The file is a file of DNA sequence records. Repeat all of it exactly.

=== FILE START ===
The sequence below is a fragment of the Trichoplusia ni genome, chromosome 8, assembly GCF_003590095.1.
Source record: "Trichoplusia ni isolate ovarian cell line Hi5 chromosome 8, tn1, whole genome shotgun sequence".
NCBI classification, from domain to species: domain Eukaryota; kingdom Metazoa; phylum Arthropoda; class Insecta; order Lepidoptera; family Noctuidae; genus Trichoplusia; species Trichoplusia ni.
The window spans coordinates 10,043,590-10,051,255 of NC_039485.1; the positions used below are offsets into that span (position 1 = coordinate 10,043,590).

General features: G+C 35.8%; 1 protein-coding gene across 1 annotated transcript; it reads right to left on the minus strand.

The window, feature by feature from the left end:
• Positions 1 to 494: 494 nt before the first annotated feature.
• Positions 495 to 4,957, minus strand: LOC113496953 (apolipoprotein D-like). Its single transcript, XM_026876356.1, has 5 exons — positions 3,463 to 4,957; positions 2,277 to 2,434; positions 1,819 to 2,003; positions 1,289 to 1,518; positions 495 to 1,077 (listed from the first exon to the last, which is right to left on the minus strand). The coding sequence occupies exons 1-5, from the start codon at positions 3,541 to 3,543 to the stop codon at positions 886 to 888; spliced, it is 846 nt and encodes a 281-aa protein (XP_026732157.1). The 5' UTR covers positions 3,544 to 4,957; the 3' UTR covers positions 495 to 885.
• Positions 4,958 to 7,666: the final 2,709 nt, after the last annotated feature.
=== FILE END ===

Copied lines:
The sequence below is a fragment of the Trichoplusia ni genome, chromosome 8, assembly GCF_003590095.1.
Source record: "Trichoplusia ni isolate ovarian cell line Hi5 chromosome 8, tn1, whole genome shotgun sequence".
NCBI classification, from domain to species: domain Eukaryota; kingdom Metazoa; phylum Arthropoda; class Insecta; order Lepidoptera; family Noctuidae; genus Trichoplusia; species Trichoplusia ni.
The window spans coordinates 10,043,590-10,051,255 of NC_039485.1; the positions used below are offsets into that span (position 1 = coordinate 10,043,590).

General features: G+C 35.8%; 1 protein-coding gene across 1 annotated transcript; it reads right to left on the minus strand.

The window, feature by feature from the left end:
• Positions 1 to 494: 494 nt before the first annotated feature.
• Positions 495 to 4,957, minus strand: LOC113496953 (apolipoprotein D-like). Its single transcript, XM_026876356.1, has 5 exons — positions 3,463 to 4,957; positions 2,277 to 2,434; positions 1,819 to 2,003; positions 1,289 to 1,518; positions 495 to 1,077 (listed from the first exon to the last, which is right to left on the minus strand). The coding sequence occupies exons 1-5, from the start codon at positions 3,541 to 3,543 to the stop codon at positions 886 to 888; spliced, it is 846 nt and encodes a 281-aa protein (XP_026732157.1). The 5' UTR covers positions 3,544 to 4,957; the 3' UTR covers positions 495 to 885.
• Positions 4,958 to 7,666: the final 2,709 nt, after the last annotated feature.